By Andrew Matheson
Tibet takes your breath away, and not only because of the high altitudes that travellers reach. Sure, you know before you go that it’s a Buddhist region, but nothing prepares you for how widespread and intense people’s devotion is.
This was impossible to miss when we first arrived in the capital Lhasa on our tour of China’s borderlands. Buddhists show veneration for sacred places by walking around them clockwise, an echo of the imperative to keep Buddha’s teachings at the centre of their lives. The holiest place in Tibetan Buddhism is Jokhang Temple in the centre of Lhasa, a Buddhist site since the 7th century. People walk round and round this temple on circuits of different sizes, including past the entrance to our old town hotel. Walking or standing among them you hear the quiet chants and padding of feet, and watch the prayer wheels spin around. Old, young, men, women — everyone is there.
It’s the same around the majestic Potala Palace in Lhasa. Thousands of pilgrims stream round and round the base of the hill this impressive building surmounts. They chant mantras quietly, spin hand-held prayer wheels (clockwise of course), or spin the hundreds of larger prayer wheels mounted on a wall. It’s a mesmerising scene.
And then there’s the prostration. Pilgrims have different ways to fulfil their religious observances, and this is the most extreme. Walking the ‘kora’ involves making a pilgrimage by continually prostrating on the ground, earning merit and purifying sins. I’ve seen people heading in this way for the Jokhang Temple from way out in the countryside 20 or 30 km from Lhasa. People circumambulate with prostration around the holy mountain Kailash in Tibet, a journey of more than 50 km, and in extreme cases can take a year to travel vast distances to Lhasa.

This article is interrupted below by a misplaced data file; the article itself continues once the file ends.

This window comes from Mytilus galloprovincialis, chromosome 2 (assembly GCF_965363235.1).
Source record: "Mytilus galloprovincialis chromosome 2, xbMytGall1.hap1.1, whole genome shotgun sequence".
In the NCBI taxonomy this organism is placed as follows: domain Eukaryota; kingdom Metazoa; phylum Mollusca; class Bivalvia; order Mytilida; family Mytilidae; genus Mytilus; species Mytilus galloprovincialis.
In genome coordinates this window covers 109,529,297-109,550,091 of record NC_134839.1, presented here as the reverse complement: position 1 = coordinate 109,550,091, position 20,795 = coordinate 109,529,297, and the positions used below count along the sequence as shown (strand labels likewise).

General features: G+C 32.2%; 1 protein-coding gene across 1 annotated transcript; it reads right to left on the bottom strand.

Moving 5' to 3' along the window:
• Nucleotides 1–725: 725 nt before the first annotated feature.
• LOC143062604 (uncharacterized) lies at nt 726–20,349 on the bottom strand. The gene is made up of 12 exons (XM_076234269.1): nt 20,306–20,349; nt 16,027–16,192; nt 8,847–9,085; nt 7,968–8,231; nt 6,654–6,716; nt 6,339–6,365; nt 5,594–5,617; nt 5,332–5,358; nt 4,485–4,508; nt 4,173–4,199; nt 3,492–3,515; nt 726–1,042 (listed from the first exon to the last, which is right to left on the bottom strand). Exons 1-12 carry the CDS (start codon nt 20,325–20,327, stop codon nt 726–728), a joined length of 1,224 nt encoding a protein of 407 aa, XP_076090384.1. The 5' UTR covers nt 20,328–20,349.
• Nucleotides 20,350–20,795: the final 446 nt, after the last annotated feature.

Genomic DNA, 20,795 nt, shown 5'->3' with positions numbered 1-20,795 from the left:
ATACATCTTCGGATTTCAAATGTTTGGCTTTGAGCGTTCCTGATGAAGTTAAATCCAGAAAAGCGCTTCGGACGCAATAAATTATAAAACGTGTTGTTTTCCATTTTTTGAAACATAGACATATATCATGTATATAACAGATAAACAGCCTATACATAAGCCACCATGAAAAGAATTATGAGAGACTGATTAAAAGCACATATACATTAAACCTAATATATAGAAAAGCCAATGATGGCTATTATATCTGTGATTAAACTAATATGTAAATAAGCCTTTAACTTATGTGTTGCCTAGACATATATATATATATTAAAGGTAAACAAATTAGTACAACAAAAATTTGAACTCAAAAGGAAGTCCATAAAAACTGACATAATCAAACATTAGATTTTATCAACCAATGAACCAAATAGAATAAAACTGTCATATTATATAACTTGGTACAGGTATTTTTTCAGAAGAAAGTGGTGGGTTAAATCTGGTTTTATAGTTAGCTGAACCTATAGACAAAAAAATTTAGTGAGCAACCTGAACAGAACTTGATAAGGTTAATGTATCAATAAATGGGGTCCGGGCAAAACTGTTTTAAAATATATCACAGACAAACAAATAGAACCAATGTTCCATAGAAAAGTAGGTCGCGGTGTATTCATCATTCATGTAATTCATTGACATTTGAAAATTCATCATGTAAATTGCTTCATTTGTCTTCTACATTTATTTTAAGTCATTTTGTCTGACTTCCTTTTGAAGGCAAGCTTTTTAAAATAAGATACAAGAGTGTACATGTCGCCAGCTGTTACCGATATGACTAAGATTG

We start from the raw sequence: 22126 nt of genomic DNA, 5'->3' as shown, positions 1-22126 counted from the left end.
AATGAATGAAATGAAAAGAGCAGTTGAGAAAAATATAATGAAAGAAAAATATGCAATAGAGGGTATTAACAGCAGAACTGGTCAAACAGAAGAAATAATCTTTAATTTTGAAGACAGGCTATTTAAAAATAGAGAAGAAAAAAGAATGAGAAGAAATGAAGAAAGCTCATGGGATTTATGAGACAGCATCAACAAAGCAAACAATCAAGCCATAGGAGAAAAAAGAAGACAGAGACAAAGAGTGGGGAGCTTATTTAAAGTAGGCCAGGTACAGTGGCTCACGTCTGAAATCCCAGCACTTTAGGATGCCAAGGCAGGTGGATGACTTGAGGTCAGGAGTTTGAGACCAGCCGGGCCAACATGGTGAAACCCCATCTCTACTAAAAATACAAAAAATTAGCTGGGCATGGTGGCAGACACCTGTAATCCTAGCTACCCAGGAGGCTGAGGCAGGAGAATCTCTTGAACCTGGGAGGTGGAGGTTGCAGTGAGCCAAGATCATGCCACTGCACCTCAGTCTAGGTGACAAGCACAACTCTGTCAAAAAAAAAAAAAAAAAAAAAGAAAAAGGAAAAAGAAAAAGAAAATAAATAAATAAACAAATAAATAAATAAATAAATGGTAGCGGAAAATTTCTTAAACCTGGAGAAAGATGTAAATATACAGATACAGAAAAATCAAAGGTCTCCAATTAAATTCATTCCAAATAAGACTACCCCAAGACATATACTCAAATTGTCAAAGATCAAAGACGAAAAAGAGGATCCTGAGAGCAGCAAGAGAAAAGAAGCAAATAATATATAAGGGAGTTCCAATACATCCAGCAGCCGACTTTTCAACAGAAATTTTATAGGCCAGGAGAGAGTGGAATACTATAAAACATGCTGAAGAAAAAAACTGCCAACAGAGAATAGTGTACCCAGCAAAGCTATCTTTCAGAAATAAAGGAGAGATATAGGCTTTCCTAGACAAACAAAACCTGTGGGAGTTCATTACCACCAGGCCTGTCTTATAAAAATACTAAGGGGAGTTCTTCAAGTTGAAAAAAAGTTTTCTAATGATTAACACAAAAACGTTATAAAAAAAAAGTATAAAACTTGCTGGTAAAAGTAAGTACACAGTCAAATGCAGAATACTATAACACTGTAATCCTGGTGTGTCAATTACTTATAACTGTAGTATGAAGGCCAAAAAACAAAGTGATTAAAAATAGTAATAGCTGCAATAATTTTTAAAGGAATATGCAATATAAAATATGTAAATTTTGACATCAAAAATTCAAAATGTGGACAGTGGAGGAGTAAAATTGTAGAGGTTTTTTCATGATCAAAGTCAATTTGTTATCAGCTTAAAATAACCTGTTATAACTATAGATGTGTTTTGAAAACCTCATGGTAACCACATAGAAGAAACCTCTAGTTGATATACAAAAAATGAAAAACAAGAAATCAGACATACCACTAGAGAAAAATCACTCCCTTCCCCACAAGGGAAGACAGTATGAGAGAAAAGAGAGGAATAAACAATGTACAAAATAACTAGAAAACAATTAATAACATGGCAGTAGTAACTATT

Pilgrims out in the countryside, remote stupas, prayer flags draped on distant and windswept hills. We saw the signs of Buddhist devotion everywhere in Tibet.
Our local guide, although declaring he wasn’t a practising Buddhist, had a rich knowledge of this religion and culture, and was deeply steeped in its ways. He taught us a lot. But as we marvelled at the almost ubiquitous devotion all around us, he articulated a simple statement that instantly that resonated with us all. It explained how what we were seeing was the key to Tibet’s past, present and future. “This is what keeps Tibet alive”.